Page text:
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Spaces and spectres of Ireland after NAMA
Cian O’Callaghan

geographically by a series of urban renewal objectives that sought to regenerate dilapidated urban areas. The 1986 Urban Renewal Act put in place a number of tax incentives that were integral in kick-starting the Irish property market by allowing developers to claim back tax on income over a ten-year period; projects included several flagship urban redevelopments, initially in Dublin and later in other cities (MacLaran and McGuirk, 2001; Moore, 2008; O’Callaghan and Linehan, 2007). From 1998, the Pilot Rural Renewal Scheme for the Upper Shannon Region – a predominantly rural

in Spacing Ireland
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Marcos P. Dias

‘media consumption is increasingly occurring in public space’, as the built environment becomes an assemblage of mediated forms in the shape of signature buildings, the branding of ambitious urban redevelopments, and electronic displays covering the entire visible surface of buildings. Digital media accelerates the process of mediatising the city, by enabling convergence of media forms, intensifying relations between the different actants in the city (including citizens, built environment, media displays and transport and communication infrastructure networks) and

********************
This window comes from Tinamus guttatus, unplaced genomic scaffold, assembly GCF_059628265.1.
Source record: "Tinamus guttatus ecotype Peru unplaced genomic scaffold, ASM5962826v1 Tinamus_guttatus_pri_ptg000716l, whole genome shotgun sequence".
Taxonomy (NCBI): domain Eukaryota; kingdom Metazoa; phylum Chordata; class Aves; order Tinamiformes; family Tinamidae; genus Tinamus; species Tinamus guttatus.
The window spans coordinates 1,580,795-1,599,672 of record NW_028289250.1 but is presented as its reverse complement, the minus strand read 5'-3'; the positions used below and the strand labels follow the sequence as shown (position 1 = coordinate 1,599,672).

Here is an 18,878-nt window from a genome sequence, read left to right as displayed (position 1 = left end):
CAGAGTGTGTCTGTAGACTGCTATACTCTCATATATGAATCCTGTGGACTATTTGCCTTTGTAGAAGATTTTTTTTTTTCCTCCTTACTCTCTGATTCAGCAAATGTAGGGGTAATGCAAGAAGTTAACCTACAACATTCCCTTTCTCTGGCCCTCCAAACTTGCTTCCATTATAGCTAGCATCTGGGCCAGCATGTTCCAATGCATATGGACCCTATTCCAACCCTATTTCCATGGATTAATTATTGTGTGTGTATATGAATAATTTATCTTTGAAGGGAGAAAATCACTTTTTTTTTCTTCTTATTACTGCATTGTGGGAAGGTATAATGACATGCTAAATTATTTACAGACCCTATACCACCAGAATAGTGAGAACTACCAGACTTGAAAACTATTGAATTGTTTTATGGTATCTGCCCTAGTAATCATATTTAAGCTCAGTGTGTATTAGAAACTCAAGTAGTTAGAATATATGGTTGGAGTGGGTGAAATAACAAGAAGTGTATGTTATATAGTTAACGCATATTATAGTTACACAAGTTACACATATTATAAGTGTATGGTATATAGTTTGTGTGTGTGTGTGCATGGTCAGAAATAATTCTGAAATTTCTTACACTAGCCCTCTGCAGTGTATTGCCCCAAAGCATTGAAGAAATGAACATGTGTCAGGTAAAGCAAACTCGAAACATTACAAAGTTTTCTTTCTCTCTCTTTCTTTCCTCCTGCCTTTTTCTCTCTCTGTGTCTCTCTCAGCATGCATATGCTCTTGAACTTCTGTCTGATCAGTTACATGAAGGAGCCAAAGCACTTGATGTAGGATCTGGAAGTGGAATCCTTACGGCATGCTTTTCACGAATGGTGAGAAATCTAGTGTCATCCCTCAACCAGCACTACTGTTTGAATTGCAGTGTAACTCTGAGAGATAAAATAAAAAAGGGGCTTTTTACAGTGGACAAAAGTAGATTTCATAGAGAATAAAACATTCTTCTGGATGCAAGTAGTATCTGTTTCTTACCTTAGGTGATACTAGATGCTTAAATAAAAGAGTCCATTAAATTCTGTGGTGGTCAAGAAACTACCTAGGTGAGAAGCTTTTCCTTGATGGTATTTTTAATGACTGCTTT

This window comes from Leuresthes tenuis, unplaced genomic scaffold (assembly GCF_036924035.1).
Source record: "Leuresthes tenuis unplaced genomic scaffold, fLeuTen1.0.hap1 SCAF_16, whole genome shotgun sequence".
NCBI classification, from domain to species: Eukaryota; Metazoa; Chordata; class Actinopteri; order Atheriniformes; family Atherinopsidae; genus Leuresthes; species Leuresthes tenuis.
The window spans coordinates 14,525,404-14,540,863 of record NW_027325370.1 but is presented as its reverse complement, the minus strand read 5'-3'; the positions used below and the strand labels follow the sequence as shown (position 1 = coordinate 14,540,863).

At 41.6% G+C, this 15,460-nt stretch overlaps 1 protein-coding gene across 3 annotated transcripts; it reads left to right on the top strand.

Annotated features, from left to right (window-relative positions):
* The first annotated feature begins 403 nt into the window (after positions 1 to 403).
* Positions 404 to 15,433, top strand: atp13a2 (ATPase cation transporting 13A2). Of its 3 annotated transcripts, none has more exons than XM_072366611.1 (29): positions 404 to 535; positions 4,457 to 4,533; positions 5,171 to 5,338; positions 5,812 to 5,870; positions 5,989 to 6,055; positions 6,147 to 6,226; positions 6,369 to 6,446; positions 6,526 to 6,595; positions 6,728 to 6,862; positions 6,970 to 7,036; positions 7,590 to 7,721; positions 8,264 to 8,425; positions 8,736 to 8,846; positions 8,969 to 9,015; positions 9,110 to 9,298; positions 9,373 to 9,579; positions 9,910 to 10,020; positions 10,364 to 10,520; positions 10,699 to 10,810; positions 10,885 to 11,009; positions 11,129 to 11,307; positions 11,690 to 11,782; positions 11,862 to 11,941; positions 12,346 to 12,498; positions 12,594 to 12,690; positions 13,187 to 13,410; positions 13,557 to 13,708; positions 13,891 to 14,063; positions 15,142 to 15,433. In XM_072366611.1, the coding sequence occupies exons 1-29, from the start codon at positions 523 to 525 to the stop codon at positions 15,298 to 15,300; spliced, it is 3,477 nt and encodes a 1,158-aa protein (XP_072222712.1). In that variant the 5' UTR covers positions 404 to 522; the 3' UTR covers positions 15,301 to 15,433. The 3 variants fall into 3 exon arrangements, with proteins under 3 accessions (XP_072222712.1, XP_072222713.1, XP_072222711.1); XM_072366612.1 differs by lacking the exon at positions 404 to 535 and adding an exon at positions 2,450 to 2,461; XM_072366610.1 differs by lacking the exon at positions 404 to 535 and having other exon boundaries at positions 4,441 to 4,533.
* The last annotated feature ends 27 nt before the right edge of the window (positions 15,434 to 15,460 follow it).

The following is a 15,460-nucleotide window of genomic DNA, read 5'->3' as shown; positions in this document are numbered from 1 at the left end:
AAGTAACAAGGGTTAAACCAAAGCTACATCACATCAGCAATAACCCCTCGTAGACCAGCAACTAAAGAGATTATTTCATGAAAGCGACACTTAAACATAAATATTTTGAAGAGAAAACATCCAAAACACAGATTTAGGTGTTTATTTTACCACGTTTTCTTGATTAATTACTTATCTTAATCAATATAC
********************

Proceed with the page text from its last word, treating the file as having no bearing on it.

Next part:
in The machinic city
Martín Arboleda

infrastructure, or through the expansion of credit via the mortgage system and other forms of personal debt (see Rehner and Rodríguez-Leiva, 2017 ; Rehner and Vergara, 2014 ; Vergara-Perucich, 2018 ). Also, it is estimated that the dramatic growth of transgenic soybean production in Argentina has metastasised into large-scale urban redevelopment projects and speculation, thereby

in Turning up the heat
Neil Brenner
and
Nikos Katsikis

of the capitalist world-system as involving a neat division among core, semi-peripheral, and peripheral zones. For a critique of the latter in the context of post-1980s patterns of geoeconomic restructuring, state rescaling, and urban redevelopment, see Brenner ( 1999 ). 7 Many intellectual

in Turning up the heat
A Toilet Revolution and its socio-eco-technical entanglements
Deljana Iossifova

-building, motivated a series of campaigns to abandon and replace the traditional night soil collection system over time. For instance, the State Council’s Patriotic Health Campaign in the 1950s led to the establishment of health campaign committees at all levels of governance to oversee its implementation (Yang, 2004 ). When China embarked on its journey to opening up and reforms in the late 1970s, the Patriotic Health Campaign was marginalised, and the focus shifted to rapid economic development. In line with the start of rapid urban redevelopment in the 1980s, a more integrated

in Urban transformations and public health in the emergent city
Małgorzata Jakimów

chapter focuses on the NGOs’ response to the material forms of that exclusion, and it therefore builds on Chapter 1 's discussion of municipal policies towards migrant workers in relation to urban redevelopment. By investigating acts of citizenship around the material remaking of the city, it reveals how the city can be transformed from ‘spaces of (citizenship) exclusion’ to ‘spaces of (citizenship) transformation’. A great part of this process is triggered by the desire to belong to the city, which stems from the migrants’ long-term residence in the urban environment

in China’s citizenship challenge